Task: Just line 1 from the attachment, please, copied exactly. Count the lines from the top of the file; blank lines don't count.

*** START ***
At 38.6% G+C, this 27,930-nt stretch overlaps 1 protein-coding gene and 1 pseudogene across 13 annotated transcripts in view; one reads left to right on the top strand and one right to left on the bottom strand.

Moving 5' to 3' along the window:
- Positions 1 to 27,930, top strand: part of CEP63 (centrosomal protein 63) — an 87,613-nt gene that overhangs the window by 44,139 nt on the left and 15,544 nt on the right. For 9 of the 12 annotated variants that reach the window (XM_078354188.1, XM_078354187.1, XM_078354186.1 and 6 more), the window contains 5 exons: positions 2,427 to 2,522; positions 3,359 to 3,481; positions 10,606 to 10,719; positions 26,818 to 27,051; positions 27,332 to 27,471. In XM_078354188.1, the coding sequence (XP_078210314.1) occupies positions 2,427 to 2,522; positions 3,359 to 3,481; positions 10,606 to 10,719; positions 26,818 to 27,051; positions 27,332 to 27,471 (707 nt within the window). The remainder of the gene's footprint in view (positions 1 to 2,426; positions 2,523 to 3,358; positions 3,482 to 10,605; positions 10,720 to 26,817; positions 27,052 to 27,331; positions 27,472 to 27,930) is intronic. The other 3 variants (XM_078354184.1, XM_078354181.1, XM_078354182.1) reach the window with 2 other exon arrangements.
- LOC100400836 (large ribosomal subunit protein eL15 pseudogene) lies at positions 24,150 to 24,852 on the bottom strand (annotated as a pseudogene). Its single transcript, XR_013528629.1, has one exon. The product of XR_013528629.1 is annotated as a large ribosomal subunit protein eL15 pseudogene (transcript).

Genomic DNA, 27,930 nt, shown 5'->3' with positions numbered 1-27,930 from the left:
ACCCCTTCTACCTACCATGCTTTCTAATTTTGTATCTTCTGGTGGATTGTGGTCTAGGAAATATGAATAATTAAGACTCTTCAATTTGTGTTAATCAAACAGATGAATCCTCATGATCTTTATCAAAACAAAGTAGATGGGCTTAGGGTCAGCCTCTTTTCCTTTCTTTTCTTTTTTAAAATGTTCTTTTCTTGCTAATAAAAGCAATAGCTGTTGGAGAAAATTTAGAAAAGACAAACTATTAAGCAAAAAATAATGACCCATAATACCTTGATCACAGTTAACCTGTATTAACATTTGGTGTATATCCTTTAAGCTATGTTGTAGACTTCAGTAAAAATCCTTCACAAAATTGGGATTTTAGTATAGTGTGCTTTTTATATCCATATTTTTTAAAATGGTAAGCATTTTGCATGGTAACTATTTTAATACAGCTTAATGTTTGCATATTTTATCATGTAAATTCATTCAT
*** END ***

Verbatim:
At 38.6% G+C, this 27,930-nt stretch overlaps 1 protein-coding gene and 1 pseudogene across 13 annotated transcripts in view; one reads left to right on the top strand and one right to left on the bottom strand.